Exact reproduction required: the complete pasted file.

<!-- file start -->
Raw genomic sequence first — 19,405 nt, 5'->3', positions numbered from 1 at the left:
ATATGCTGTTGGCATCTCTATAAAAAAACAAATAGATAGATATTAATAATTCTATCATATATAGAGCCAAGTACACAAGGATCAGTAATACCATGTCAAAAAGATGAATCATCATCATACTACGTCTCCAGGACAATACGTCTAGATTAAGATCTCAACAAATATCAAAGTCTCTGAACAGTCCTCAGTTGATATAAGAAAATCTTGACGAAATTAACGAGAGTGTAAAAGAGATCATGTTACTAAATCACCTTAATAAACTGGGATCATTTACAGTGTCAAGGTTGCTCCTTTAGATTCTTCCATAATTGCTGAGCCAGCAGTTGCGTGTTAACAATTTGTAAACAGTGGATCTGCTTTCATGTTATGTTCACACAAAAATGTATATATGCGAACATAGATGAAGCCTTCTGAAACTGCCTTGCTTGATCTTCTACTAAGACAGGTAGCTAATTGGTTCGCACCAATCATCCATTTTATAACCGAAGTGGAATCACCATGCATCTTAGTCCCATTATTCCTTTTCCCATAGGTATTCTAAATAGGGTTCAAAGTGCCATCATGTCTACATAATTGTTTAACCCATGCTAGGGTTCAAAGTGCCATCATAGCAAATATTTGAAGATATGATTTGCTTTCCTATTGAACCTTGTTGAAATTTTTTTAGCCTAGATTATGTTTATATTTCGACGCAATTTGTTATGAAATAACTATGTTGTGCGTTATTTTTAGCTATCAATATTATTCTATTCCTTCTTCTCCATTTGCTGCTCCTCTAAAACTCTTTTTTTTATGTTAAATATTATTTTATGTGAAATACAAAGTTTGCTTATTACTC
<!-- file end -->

Raw genomic sequence first — 19,405 nt, 5'->3', positions numbered from 1 at the left:
ATATGCTGTTGGCATCTCTATAAAAAAACAAATAGATAGATATTAATAATTCTATCATATATAGAGCCAAGTACACAAGGATCAGTAATACCATGTCAAAAAGATGAATCATCATCATACTACGTCTCCAGGACAATACGTCTAGATTAAGATCTCAACAAATATCAAAGTCTCTGAACAGTCCTCAGTTGATATAAGAAAATCTTGACGAAATTAACGAGAGTGTAAAAGAGATCATGTTACTAAATCACCTTAATAAACTGGGATCATTTACAGTGTCAAGGTTGCTCCTTTAGATTCTTCCATAATTGCTGAGCCAGCAGTTGCGTGTTAACAATTTGTAAACAGTGGATCTGCTTTCATGTTATGTTCACACAAAAATGTATATATGCGAACATAGATGAAGCCTTCTGAAACTGCCTTGCTTGATCTTCTACTAAGACAGGTAGCTAATTGGTTCGCACCAATCATCCATTTTATAACCGAAGTGGAATCACCATGCATCTTAGTCCCATTATTCCTTTTCCCATAGGTATTCTAAATAGGGTTCAAAGTGCCATCATGTCTACATAATTGTTTAACCCATGCTAGGGTTCAAAGTGCCATCATAGCAAATATTTGAAGATATGATTTGCTTTCCTATTGAACCTTGTTGAAATTTTTTTAGCCTAGATTATGTTTATATTTCGACGCAATTTGTTATGAAATAACTATGTTGTGCGTTATTTTTAGCTATCAATATTATTCTATTCCTTCTTCTCCATTTGCTGCTCCTCTAAAACTCTTTTTTTTATGTTAAATATTATTTTATGTGAAATACAAAGTTTGCTTATTACTC